Imagine you are an employee whose work is careless and usually late. How do you respond to each of the following messages from your supervisor?
Supervisor A: “I want to discuss my expectations for your work. First, you should start paying more attention to your work product: it’s full of typos, incorrect calculations, and unclear sentences. You shouldn’t turn it in to me unless you have proofread it twice. Second, you also need to get it to me on time. It’s not acceptable to get it to me two days late. Am I being clear?”
Supervisor B: “I want to discuss my expectations for your work. First, it’s important that you pay more attention to your work product, which tends to have typos, incorrect calculations, and unclear sentences. Second, it’s also important that you get your work to me on time, not two days late. What can we do to ensure that you are able to meet these expectations? One suggestion I have is that you proofread your work twice before turning it in. What else might work?”
Both supervisors are saying the same thing and neither is being inappropriate or abusive. Yet, most people would far rather get the message from Supervisor B. Why? For two main reasons. Rather than giving directives, Supervisor B is using coaching language , e.g., “What can we do . . .?” A coaching approach often produces a less defensive employee and better results. As noted in an earlier post, one component of effective coaching is to ask open ended “what” questions.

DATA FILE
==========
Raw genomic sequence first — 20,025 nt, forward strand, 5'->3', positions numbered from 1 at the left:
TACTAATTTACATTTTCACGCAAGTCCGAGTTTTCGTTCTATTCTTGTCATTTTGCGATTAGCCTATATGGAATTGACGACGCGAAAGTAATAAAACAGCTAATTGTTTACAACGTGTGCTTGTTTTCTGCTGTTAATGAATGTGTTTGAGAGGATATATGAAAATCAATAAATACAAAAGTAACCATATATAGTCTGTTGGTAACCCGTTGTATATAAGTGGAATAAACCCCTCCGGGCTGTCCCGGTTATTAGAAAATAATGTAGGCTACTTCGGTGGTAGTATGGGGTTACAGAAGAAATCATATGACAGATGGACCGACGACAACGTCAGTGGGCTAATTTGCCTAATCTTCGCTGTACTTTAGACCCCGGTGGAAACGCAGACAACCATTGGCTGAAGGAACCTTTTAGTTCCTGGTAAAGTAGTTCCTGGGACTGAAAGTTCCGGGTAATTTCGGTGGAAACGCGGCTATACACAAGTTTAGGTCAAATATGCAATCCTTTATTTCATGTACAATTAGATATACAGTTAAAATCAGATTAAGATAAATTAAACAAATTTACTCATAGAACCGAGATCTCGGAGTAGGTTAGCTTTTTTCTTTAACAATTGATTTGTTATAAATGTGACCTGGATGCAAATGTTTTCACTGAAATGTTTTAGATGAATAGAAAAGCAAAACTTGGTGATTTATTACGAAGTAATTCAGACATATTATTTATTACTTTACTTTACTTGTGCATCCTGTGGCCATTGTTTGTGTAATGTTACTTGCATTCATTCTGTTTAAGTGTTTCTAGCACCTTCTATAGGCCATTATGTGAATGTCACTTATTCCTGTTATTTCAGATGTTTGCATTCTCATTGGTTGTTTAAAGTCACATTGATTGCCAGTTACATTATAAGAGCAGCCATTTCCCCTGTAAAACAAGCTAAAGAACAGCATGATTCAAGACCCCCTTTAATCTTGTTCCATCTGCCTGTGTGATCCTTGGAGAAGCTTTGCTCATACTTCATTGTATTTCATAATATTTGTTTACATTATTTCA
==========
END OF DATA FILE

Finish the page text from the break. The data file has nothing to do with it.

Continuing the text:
Equally importantly, Supervisor B does not use terms such as “you should” “you have to” or “you need to.” This is central, because for better or for worse, these terms are psychologically loaded, often raising feelings of obligation, guilt, and right vs. wrong.
Think of an obligation and couch it in terms of “I should do X every week” or “I have to do Y regularly.” Now reframe it using more positive words such as “I want to do X every week” or “It’s important to do Y regularly.” It can be transformative: instead of feeling like an obligation or burden, it feels like a positive choice.
In the workplace setting, avoiding use of the word “should” (and its cousins “have to” and “need to”) can be similarly transformative. When Supervisor B says “it’s important,” he or she is using a neutral word without negative connotations. It has the added benefit of communicating that there is a reason for the request. It also, in some subtle way, communicates that the supervisor and the employee are a team working on matters of common interest. “It’s important …” is one way to reframe the message; many others work as well.
Avoiding “should” is a simple change that can bring about significant improvements in workplace communication. Do you have any other magic bullets ? ~Amy Stephson